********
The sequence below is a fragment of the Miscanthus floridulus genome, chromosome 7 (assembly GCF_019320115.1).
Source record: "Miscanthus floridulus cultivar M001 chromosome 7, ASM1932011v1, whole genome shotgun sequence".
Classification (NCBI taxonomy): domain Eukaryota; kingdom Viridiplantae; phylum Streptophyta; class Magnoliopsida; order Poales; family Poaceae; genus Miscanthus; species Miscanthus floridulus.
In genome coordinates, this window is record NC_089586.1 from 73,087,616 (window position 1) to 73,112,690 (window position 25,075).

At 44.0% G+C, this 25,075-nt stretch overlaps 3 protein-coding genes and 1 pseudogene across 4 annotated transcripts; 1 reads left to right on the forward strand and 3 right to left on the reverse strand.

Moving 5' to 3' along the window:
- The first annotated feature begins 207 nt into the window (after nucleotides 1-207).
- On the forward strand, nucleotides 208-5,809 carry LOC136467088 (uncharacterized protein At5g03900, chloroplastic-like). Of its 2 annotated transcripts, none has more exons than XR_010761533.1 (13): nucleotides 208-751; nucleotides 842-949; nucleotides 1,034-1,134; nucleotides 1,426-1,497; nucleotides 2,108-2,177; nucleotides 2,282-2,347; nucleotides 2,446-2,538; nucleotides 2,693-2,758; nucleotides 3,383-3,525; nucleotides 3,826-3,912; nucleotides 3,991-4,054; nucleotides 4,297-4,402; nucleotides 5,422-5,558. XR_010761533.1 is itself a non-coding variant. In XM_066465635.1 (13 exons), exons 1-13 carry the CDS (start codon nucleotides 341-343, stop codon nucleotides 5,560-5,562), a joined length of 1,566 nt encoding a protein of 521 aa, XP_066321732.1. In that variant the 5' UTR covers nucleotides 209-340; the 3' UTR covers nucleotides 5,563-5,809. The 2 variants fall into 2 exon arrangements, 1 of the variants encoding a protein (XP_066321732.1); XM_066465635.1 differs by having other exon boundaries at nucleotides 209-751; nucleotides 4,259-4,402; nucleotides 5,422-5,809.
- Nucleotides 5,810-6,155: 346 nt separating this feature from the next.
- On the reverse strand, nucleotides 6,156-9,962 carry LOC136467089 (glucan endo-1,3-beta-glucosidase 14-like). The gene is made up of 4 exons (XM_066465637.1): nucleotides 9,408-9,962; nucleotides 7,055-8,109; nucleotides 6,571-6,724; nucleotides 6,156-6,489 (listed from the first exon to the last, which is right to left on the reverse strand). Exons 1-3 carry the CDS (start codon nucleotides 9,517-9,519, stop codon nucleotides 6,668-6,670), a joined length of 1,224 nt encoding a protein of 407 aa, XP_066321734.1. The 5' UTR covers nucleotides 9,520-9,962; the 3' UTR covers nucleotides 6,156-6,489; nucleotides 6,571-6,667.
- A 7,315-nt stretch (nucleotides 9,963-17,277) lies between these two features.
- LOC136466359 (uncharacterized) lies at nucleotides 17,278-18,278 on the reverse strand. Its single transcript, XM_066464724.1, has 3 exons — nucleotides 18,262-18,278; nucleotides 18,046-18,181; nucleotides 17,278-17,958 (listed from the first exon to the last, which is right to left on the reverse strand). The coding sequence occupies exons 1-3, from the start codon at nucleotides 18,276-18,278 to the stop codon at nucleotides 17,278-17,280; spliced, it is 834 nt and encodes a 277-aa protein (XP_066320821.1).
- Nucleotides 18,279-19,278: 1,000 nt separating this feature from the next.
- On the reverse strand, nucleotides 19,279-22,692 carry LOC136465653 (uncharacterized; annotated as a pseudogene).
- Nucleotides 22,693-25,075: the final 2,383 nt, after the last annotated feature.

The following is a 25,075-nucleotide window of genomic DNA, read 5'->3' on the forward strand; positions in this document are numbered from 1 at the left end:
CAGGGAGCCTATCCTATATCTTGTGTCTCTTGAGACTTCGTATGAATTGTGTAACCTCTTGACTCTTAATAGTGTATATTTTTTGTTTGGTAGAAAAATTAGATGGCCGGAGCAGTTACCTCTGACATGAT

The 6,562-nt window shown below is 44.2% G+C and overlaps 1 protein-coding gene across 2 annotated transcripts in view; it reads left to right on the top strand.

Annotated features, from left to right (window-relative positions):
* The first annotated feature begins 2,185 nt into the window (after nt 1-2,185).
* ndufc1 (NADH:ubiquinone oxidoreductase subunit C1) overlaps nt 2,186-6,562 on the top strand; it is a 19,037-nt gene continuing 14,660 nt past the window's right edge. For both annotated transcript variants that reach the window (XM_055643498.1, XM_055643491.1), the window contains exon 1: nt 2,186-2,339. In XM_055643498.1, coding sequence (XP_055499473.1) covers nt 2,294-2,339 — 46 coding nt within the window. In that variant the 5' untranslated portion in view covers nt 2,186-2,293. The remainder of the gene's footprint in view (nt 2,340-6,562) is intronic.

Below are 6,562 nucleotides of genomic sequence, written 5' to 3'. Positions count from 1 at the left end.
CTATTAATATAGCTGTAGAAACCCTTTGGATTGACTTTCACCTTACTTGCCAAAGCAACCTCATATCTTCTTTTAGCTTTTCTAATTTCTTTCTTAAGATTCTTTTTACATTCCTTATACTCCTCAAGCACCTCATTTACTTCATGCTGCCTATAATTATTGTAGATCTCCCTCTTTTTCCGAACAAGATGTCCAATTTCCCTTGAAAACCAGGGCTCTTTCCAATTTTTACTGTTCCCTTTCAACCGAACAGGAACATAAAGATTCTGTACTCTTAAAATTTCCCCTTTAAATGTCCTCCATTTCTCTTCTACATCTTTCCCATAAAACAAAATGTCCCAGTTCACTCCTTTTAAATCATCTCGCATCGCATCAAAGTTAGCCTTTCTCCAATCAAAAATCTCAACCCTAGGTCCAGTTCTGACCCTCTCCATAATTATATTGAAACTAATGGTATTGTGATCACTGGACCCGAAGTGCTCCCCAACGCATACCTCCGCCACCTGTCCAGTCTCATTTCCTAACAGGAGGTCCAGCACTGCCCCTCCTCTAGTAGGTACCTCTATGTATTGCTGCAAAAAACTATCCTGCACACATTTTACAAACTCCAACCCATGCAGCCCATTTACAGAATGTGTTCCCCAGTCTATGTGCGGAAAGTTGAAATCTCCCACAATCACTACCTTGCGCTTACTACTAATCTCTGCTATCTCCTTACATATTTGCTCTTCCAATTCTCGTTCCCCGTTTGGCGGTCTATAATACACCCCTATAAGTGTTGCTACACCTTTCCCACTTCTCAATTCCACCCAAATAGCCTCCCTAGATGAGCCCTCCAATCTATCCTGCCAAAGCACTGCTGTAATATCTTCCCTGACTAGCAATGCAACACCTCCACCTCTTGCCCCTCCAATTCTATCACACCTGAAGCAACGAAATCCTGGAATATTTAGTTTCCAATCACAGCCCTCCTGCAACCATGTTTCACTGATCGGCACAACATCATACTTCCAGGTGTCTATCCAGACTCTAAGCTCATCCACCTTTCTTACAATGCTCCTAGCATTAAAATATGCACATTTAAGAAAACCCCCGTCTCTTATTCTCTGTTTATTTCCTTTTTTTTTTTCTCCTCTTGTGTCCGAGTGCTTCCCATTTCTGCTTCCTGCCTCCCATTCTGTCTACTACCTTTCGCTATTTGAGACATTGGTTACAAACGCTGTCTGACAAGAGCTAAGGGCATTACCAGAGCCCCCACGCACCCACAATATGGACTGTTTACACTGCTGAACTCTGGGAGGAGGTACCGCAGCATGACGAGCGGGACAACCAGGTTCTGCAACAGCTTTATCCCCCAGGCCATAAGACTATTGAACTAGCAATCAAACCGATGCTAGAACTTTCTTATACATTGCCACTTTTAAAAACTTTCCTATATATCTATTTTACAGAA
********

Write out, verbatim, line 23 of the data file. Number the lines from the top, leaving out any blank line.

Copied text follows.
CTATTAATATAGCTGTAGAAACCCTTTGGATTGACTTTCACCTTACTTGCCAAAGCAACCTCATATCTTCTTTTAGCTTTTCTAATTTCTTTCTTAAGATTCTTTTTACATTCCTTATACTCCTCAAGCACCTCATTTACTTCATGCTGCCTATAATTATTGTAGATCTCCCTCTTTTTCCGAACAAGATGTCCAATTTCCCTTGAAAACCAGGGCTCTTTCCAATTTTTACTGTTCCCTTTCAACCGAACAGGAACATAAAGATTCTGTACTCTTAAAATTTCCCCTTTAAATGTCCTCCATTTCTCTTCTACATCTTTCCCATAAAACAAAATGTCCCAGTTCACTCCTTTTAAATCATCTCGCATCGCATCAAAGTTAGCCTTTCTCCAATCAAAAATCTCAACCCTAGGTCCAGTTCTGACCCTCTCCATAATTATATTGAAACTAATGGTATTGTGATCACTGGACCCGAAGTGCTCCCCAACGCATACCTCCGCCACCTGTCCAGTCTCATTTCCTAACAGGAGGTCCAGCACTGCCCCTCCTCTAGTAGGTACCTCTATGTATTGCTGCAAAAAACTATCCTGCACACATTTTACAAACTCCAACCCATGCAGCCCATTTACAGAATGTGTTCCCCAGTCTATGTGCGGAAAGTTGAAATCTCCCACAATCACTACCTTGCGCTTACTACTAATCTCTGCTATCTCCTTACATATTTGCTCTTCCAATTCTCGTTCCCCGTTTGGCGGTCTATAATACACCCCTATAAGTGTTGCTACACCTTTCCCACTTCTCAATTCCACCCAAATAGCCTCCCTAGATGAGCCCTCCAATCTATCCTGCCAAAGCACTGCTGTAATATCTTCCCTGACTAGCAATGCAACACCTCCACCTCTTGCCCCTCCAATTCTATCACACCTGAAGCAACGAAATCCTGGAATATTTAGTTTCCAATCACAGCCCTCCTGCAACCATGTTTCACTGATCGGCACAACATCATACTTCCAGGTGTCTATCCAGACTCTAAGCTCATCCACCTTTCTTACAATGCTCCTAGCATTAAAATATGCACATTTAAGAAAACCCCCGTCTCTTATTCTCTGTTTATTTCCTTTTTTTTTTTCTCCTCTTGTGTCCGAGTGCTTCCCATTTCTGCTTCCTGCCTCCCATTCTGTCTACTACCTTTCGCTATTTGAGACATTGGTTACAAACGCTGTCTGACAAGAGCTAAGGGCATTACCAGAGCCCCCACGCACCCACAATATGGACTGTTTACACTGCTGAACTCTGGGAGGAGGTACCGCAGCATGACGAGCGGGACAACCAGGTTCTGCAACAGCTTTATCCCCCAGGCCATAAGACTATTGAACTAGCAATCAAACCGATGCTAGAACTTTCTTATACATTGCCACTTTTAAAAACTTTCCTATATATCTATTTTACAGAA